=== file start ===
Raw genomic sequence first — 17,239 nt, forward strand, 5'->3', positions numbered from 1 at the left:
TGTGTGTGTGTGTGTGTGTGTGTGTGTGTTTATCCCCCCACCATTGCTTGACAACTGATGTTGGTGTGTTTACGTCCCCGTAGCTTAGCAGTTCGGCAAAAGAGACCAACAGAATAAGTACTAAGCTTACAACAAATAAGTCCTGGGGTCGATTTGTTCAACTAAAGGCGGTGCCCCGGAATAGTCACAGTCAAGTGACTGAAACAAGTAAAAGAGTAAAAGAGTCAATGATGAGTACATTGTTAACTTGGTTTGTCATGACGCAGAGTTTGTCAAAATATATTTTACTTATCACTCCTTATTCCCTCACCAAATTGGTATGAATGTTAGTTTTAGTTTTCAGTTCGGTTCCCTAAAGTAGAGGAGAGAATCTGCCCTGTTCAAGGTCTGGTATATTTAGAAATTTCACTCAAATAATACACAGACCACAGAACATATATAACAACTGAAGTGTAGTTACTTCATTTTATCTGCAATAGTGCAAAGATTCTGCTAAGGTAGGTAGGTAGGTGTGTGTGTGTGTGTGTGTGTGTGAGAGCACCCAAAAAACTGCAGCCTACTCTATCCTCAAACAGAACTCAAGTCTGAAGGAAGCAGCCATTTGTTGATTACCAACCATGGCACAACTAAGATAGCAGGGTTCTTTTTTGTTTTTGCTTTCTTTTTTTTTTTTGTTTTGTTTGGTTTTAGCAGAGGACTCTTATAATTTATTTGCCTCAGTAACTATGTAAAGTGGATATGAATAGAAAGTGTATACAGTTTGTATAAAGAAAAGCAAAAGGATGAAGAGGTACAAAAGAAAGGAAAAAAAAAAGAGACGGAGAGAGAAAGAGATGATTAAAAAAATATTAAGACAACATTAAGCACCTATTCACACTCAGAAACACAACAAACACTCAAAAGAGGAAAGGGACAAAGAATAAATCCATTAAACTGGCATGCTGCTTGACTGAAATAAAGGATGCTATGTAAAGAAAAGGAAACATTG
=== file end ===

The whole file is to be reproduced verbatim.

Raw genomic sequence first — 17,239 nt, forward strand, 5'->3', positions numbered from 1 at the left:
TGTGTGTGTGTGTGTGTGTGTGTGTGTGTTTATCCCCCCACCATTGCTTGACAACTGATGTTGGTGTGTTTACGTCCCCGTAGCTTAGCAGTTCGGCAAAAGAGACCAACAGAATAAGTACTAAGCTTACAACAAATAAGTCCTGGGGTCGATTTGTTCAACTAAAGGCGGTGCCCCGGAATAGTCACAGTCAAGTGACTGAAACAAGTAAAAGAGTAAAAGAGTCAATGATGAGTACATTGTTAACTTGGTTTGTCATGACGCAGAGTTTGTCAAAATATATTTTACTTATCACTCCTTATTCCCTCACCAAATTGGTATGAATGTTAGTTTTAGTTTTCAGTTCGGTTCCCTAAAGTAGAGGAGAGAATCTGCCCTGTTCAAGGTCTGGTATATTTAGAAATTTCACTCAAATAATACACAGACCACAGAACATATATAACAACTGAAGTGTAGTTACTTCATTTTATCTGCAATAGTGCAAAGATTCTGCTAAGGTAGGTAGGTAGGTGTGTGTGTGTGTGTGTGTGTGTGAGAGCACCCAAAAAACTGCAGCCTACTCTATCCTCAAACAGAACTCAAGTCTGAAGGAAGCAGCCATTTGTTGATTACCAACCATGGCACAACTAAGATAGCAGGGTTCTTTTTTGTTTTTGCTTTCTTTTTTTTTTTTGTTTTGTTTGGTTTTAGCAGAGGACTCTTATAATTTATTTGCCTCAGTAACTATGTAAAGTGGATATGAATAGAAAGTGTATACAGTTTGTATAAAGAAAAGCAAAAGGATGAAGAGGTACAAAAGAAAGGAAAAAAAAAAGAGACGGAGAGAGAAAGAGATGATTAAAAAAATATTAAGACAACATTAAGCACCTATTCACACTCAGAAACACAACAAACACTCAAAAGAGGAAAGGGACAAAGAATAAATCCATTAAACTGGCATGCTGCTTGACTGAAATAAAGGATGCTATGTAAAGAAAAGGAAACATTG